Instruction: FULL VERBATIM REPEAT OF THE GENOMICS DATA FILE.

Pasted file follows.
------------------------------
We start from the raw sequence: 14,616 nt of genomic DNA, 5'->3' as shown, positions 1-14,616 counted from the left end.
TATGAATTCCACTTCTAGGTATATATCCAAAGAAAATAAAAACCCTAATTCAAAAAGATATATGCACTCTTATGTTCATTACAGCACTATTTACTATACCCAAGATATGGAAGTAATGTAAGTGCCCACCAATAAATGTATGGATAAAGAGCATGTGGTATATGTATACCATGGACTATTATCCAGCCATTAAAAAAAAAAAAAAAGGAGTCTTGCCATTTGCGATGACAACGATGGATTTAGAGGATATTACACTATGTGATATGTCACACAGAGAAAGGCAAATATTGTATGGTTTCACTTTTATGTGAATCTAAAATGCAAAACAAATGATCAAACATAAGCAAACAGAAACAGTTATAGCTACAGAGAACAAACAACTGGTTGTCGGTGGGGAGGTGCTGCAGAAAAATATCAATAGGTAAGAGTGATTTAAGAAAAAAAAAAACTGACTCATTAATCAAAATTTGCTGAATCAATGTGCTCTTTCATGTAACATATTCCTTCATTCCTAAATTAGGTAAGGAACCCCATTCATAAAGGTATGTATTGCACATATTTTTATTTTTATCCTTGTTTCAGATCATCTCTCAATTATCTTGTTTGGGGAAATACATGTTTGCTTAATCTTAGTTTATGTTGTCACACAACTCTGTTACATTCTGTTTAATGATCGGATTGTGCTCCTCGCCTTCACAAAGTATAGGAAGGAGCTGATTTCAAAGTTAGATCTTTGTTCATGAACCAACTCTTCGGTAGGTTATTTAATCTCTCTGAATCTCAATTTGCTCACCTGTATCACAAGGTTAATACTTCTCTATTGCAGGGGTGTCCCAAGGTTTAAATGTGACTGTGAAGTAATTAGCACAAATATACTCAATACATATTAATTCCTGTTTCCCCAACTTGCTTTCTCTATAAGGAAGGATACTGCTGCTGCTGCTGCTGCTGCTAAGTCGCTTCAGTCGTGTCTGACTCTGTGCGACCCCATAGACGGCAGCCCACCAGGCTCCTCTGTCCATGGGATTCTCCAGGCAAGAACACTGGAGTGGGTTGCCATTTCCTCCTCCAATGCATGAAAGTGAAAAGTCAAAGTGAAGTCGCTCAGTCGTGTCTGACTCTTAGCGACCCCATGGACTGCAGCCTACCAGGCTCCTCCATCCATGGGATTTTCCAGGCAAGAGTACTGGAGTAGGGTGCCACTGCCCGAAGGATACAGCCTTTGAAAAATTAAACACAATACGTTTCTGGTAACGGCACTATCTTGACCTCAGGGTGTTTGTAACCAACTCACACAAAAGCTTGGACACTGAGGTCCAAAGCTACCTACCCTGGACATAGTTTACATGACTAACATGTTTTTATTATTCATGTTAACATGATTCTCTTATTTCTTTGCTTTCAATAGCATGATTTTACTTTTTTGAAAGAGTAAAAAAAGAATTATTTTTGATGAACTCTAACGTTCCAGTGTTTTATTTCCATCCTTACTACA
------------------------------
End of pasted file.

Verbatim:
We start from the raw sequence: 14,616 nt of genomic DNA, 5'->3' as shown, positions 1-14,616 counted from the left end.
TATGAATTCCACTTCTAGGTATATATCCAAAGAAAATAAAAACCCTAATTCAAAAAGATATATGCACTCTTATGTTCATTACAGCACTATTTACTATACCCAAGATATGGAAGTAATGTAAGTGCCCACCAATAAATGTATGGATAAAGAGCATGTGGTATATGTATACCATGGACTATTATCCAGCCATTAAAAAAAAAAAAAAAGGAGTCTTGCCATTTGCGATGACAACGATGGATTTAGAGGATATTACACTATGTGATATGTCACACAGAGAAAGGCAAATATTGTATGGTTTCACTTTTATGTGAATCTAAAATGCAAAACAAATGATCAAACATAAGCAAACAGAAACAGTTATAGCTACAGAGAACAAACAACTGGTTGTCGGTGGGGAGGTGCTGCAGAAAAATATCAATAGGTAAGAGTGATTTAAGAAAAAAAAAAACTGACTCATTAATCAAAATTTGCTGAATCAATGTGCTCTTTCATGTAACATATTCCTTCATTCCTAAATTAGGTAAGGAACCCCATTCATAAAGGTATGTATTGCACATATTTTTATTTTTATCCTTGTTTCAGATCATCTCTCAATTATCTTGTTTGGGGAAATACATGTTTGCTTAATCTTAGTTTATGTTGTCACACAACTCTGTTACATTCTGTTTAATGATCGGATTGTGCTCCTCGCCTTCACAAAGTATAGGAAGGAGCTGATTTCAAAGTTAGATCTTTGTTCATGAACCAACTCTTCGGTAGGTTATTTAATCTCTCTGAATCTCAATTTGCTCACCTGTATCACAAGGTTAATACTTCTCTATTGCAGGGGTGTCCCAAGGTTTAAATGTGACTGTGAAGTAATTAGCACAAATATACTCAATACATATTAATTCCTGTTTCCCCAACTTGCTTTCTCTATAAGGAAGGATACTGCTGCTGCTGCTGCTGCTGCTAAGTCGCTTCAGTCGTGTCTGACTCTGTGCGACCCCATAGACGGCAGCCCACCAGGCTCCTCTGTCCATGGGATTCTCCAGGCAAGAACACTGGAGTGGGTTGCCATTTCCTCCTCCAATGCATGAAAGTGAAAAGTCAAAGTGAAGTCGCTCAGTCGTGTCTGACTCTTAGCGACCCCATGGACTGCAGCCTACCAGGCTCCTCCATCCATGGGATTTTCCAGGCAAGAGTACTGGAGTAGGGTGCCACTGCCCGAAGGATACAGCCTTTGAAAAATTAAACACAATACGTTTCTGGTAACGGCACTATCTTGACCTCAGGGTGTTTGTAACCAACTCACACAAAAGCTTGGACACTGAGGTCCAAAGCTACCTACCCTGGACATAGTTTACATGACTAACATGTTTTTATTATTCATGTTAACATGATTCTCTTATTTCTTTGCTTTCAATAGCATGATTTTACTTTTTTGAAAGAGTAAAAAAAGAATTATTTTTGATGAACTCTAACGTTCCAGTGTTTTATTTCCATCCTTACTACA